- 24/06/2016Brexit 101: What just happened, and why it's important for Americanswww.cnbc.com It's more than stocks or currencies: The global economy could actually be damaged if the U.K. votes to leave the...
- 24/06/2016Nigel Farage, the leader of the U.K. Independence Party, who has been a prominent member of the leave campaign, claimed victory, saying June 23 would become known as the U.K.'s "Independence Day" and should be declared a national holiday. Even with the vote for Brexit, the process of actually leaving the EU could take two years or more as a series of negotiations take place for how to disentangle the U.K. from the many EU structures.
- 24/06/2016Can someone please explain the possible implications of the UK leaving the European Union? cc: @David B. Grinberg
Comments25/06/2016 #8 Lisa 🐝 Gallagher@Bill Stankiewicz, 🐝 Brand Ambassador after reading your comment- the link that @David B. Grinberg added too, all I have to say is this is scary. As @Pamela 🐝 Williams noted we too, have become a Country of extremes and I prefer the middle. I fear the economic impact globally, stocks have already taken a plunge and this will affect many international businesses. I need more time to digest all the info- this is overwhelming. I thought I had a lot to write earlier but my mind needs time to take this all in.24/06/2016 #3 Bill Stankiewicz, 🐝 Brand AmbassadorThe general thinking is that many international corporations, notably those based in the U.S. and China, invest in U.K. operations partly so they can readily access the free-trade corridors the U.K. enjoys with the rest of the European Union. So since the leave camp won, many of those companies could see drastically reduced profits.
The sudden need to reset tons of global investment channels — against the background of the ambiguous and extended period of the U.K.'s exit negotiations — could have a freezing effect on the whole region.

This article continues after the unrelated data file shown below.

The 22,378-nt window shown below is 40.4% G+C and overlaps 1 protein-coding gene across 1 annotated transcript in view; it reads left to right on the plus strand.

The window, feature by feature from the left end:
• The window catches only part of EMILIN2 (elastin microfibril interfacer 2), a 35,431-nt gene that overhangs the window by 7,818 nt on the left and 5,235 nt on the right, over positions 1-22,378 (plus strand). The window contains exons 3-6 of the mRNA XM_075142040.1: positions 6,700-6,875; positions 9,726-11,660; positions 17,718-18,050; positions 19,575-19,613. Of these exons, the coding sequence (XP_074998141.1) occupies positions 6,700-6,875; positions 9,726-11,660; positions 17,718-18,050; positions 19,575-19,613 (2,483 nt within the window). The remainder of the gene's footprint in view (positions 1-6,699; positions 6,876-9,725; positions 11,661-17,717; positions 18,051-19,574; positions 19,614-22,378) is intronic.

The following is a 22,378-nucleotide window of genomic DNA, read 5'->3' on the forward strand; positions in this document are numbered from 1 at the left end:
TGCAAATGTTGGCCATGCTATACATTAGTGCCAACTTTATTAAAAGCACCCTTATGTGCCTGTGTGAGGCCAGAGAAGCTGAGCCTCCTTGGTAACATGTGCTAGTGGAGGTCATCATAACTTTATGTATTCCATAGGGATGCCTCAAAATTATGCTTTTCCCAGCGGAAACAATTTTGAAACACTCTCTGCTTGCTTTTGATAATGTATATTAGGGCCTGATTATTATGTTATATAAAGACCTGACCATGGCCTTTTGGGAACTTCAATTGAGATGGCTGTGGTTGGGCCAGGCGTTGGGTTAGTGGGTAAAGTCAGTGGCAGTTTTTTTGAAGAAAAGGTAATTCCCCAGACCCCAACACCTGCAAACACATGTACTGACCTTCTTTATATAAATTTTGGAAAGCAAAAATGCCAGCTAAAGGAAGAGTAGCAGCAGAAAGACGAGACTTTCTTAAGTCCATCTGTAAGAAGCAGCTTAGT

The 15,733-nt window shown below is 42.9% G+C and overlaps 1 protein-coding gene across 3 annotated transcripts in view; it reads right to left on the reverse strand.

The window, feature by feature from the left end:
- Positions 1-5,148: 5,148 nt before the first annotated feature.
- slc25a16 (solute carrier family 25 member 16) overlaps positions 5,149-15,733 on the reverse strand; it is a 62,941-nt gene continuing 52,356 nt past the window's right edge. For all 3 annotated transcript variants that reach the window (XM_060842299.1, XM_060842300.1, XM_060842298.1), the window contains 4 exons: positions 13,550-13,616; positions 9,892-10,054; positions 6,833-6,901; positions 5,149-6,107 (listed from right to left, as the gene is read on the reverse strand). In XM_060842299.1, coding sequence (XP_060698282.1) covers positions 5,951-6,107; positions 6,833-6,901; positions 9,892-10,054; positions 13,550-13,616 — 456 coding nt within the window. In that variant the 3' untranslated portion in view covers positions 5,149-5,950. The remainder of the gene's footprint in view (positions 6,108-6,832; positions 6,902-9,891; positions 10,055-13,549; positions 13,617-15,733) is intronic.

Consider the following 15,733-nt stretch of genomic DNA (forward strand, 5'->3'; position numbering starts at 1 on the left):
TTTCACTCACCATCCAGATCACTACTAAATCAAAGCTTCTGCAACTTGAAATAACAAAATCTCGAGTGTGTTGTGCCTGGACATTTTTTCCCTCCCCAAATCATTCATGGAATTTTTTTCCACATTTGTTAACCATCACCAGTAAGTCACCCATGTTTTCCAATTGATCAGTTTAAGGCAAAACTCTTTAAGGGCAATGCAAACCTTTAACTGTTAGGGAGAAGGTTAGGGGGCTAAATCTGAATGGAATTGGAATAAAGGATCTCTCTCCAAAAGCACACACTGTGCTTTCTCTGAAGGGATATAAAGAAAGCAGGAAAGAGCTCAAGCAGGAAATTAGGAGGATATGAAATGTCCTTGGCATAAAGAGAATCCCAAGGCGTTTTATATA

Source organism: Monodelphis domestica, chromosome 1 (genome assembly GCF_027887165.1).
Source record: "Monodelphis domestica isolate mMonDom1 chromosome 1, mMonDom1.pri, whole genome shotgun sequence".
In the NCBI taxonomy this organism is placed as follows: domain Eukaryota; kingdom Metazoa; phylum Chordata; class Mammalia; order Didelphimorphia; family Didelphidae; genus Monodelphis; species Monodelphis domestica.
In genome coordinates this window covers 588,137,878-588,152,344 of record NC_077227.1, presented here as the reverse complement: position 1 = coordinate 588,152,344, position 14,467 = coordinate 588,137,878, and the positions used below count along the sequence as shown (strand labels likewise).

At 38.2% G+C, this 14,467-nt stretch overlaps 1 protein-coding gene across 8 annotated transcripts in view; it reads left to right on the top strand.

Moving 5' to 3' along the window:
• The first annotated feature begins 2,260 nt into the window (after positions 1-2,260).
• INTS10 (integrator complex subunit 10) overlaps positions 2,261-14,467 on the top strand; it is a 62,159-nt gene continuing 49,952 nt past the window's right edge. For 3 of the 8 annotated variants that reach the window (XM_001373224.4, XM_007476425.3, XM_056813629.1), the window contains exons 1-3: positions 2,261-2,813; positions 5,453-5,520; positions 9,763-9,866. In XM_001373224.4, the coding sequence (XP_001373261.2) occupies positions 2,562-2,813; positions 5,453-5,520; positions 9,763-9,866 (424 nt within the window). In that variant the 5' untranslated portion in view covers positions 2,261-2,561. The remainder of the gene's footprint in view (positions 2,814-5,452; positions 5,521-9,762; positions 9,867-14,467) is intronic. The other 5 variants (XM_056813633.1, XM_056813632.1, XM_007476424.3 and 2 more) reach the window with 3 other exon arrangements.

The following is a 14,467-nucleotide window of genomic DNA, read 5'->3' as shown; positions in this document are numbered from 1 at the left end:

"Negotiations on post-exit arrangements would likely be protracted, resulting in an extended period of heightened uncertainty that could weigh heavily on confidence and investment, all the while increasing financial market volatility," the IMF said in an April report. "A U.K. exit from Europe's single market would also likely disrupt and reduce mutual trade and financial flows, curtailing key benefits from economic cooperation and integration, such as those resulting from economies of scale and efficient specialization."
Depending on how you measure it, the EU as a whole ranges from the first to the third largest economy in the world. And in terms of trade, the bloc easily topped the U.S. and China in both imports and exports.
So a slowdown there would mean a global slowdown. One that could last months — if not years.
And here's why the fallout is global
Yeah, it does sound hyperbolic, but there are actually a couple arguments for why a British exit may hurt the rest of the globe.
In Europe, the EU could run into economic trouble for a couple of reasons. The lengthy and as-yet ambiguous exit negotiations could cripple investment, as mentioned above, but they could also lead to more exits. Nationalist groups across Europe will be watching the referendum closely to see if they can use the results into their advantage.
Elsewhere, the economic risks are best understood as a function of uncertainty. EU uncer24/06/2016 #2 David B. Grinberg@Lisa 🐝 Gallagher, thanks for tagging me. This helpful article was posted by @Bill Stankiewicz, 🐝 Brand Ambassador http://view.bebee.com/?u=aHR0cDovL3d3dy5jbmJjLmNvbS8yMDE2LzA2LzI0L2JyZXhpdC0xMDEtd2hhdC1qdXN0LWhhcHBlbmVkLWFuZC13aHktaXRzLWltcG9ydGFudC1mb3ItYW1lcmljYW5zLmh0bWw=24/06/2016 #1 Pamela 🐝 WilliamsI don't know all the ramifications but it should speak volumes that Trump is in Scotland and is celebrating this vote. Anger Lisa, that is where the conservatives have failed. They were so busy being conservative they forgot who hired them. Now we have millions of angry people around the world. I just listened to a statement by our Supreme Court on how Congress is failing as well. If they do not stop thinking more about their own personal interests and listen to the people, the U.S. is next to follow the path of anger. It doesn't help when the world feeds that anger by calling us idiots. Say things like America used to be the greatest nation. They are pricking the pride of a lot of people and not helping the situation at all. The UK should stand as an example that the power is with the people and their wellbeing should come first, not Wall Street, not Trade Agreements, not Corporations. As for all the commentaries: if you can't be helpful; shut up.